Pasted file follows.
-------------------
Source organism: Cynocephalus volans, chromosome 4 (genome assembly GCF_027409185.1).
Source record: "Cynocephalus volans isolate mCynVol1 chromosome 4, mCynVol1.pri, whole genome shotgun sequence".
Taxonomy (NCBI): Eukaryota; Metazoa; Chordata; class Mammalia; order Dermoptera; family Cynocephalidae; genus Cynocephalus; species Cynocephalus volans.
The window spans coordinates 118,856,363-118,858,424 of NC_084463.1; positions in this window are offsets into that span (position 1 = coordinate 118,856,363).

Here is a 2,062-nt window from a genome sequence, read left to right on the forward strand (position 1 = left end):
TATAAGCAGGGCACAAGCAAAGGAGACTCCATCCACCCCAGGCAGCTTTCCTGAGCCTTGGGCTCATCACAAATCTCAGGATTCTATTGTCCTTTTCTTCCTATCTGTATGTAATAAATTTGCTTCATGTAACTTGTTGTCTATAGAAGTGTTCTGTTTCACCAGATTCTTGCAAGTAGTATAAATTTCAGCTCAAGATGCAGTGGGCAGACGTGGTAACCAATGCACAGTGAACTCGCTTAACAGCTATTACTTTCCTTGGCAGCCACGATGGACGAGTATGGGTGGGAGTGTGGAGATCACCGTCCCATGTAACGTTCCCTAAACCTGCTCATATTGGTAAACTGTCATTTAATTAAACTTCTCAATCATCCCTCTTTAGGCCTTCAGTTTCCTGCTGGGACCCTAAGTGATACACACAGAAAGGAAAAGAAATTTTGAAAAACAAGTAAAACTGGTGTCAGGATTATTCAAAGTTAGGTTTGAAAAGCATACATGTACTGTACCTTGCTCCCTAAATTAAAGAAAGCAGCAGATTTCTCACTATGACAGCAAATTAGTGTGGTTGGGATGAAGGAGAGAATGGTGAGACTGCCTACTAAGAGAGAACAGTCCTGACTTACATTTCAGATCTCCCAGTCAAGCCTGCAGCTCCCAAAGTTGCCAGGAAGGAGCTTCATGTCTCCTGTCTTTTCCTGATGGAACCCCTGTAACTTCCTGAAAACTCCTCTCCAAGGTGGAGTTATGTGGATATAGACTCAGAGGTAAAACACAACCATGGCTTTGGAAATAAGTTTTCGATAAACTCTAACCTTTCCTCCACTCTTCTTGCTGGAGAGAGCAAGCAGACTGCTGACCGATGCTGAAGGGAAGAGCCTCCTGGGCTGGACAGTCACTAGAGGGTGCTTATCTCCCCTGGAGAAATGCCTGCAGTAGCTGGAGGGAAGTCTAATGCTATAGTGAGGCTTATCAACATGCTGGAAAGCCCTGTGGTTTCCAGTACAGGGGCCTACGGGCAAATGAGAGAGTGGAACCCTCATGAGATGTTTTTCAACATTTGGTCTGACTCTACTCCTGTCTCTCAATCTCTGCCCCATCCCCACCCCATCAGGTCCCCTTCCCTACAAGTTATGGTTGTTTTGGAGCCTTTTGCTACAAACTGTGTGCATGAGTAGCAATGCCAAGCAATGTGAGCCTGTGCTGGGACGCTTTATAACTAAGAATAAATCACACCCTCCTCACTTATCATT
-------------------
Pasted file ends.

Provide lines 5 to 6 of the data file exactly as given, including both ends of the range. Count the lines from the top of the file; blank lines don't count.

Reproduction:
Here is a 2,062-nt window from a genome sequence, read left to right on the forward strand (position 1 = left end):
TATAAGCAGGGCACAAGCAAAGGAGACTCCATCCACCCCAGGCAGCTTTCCTGAGCCTTGGGCTCATCACAAATCTCAGGATTCTATTGTCCTTTTCTTCCTATCTGTATGTAATAAATTTGCTTCATGTAACTTGTTGTCTATAGAAGTGTTCTGTTTCACCAGATTCTTGCAAGTAGTATAAATTTCAGCTCAAGATGCAGTGGGCAGACGTGGTAACCAATGCACAGTGAACTCGCTTAACAGCTATTACTTTCCTTGGCAGCCACGATGGACGAGTATGGGTGGGAGTGTGGAGATCACCGTCCCATGTAACGTTCCCTAAACCTGCTCATATTGGTAAACTGTCATTTAATTAAACTTCTCAATCATCCCTCTTTAGGCCTTCAGTTTCCTGCTGGGACCCTAAGTGATACACACAGAAAGGAAAAGAAATTTTGAAAAACAAGTAAAACTGGTGTCAGGATTATTCAAAGTTAGGTTTGAAAAGCATACATGTACTGTACCTTGCTCCCTAAATTAAAGAAAGCAGCAGATTTCTCACTATGACAGCAAATTAGTGTGGTTGGGATGAAGGAGAGAATGGTGAGACTGCCTACTAAGAGAGAACAGTCCTGACTTACATTTCAGATCTCCCAGTCAAGCCTGCAGCTCCCAAAGTTGCCAGGAAGGAGCTTCATGTCTCCTGTCTTTTCCTGATGGAACCCCTGTAACTTCCTGAAAACTCCTCTCCAAGGTGGAGTTATGTGGATATAGACTCAGAGGTAAAACACAACCATGGCTTTGGAAATAAGTTTTCGATAAACTCTAACCTTTCCTCCACTCTTCTTGCTGGAGAGAGCAAGCAGACTGCTGACCGATGCTGAAGGGAAGAGCCTCCTGGGCTGGACAGTCACTAGAGGGTGCTTATCTCCCCTGGAGAAATGCCTGCAGTAGCTGGAGGGAAGTCTAATGCTATAGTGAGGCTTATCAACATGCTGGAAAGCCCTGTGGTTTCCAGTACAGGGGCCTACGGGCAAATGAGAGAGTGGAACCCTCATGAGATGTTTTTCAACATTTGGTCTGACTCTACTCCTGTCTCTCAATCTCTGCCCCATCCCCACCCCATCAGGTCCCCTTCCCTACAAGTTATGGTTGTTTTGGAGCCTTTTGCTACAAACTGTGTGCATGAGTAGCAATGCCAAGCAATGTGAGCCTGTGCTGGGACGCTTTATAACTAAGAATAAATCACACCCTCCTCACTTATCATT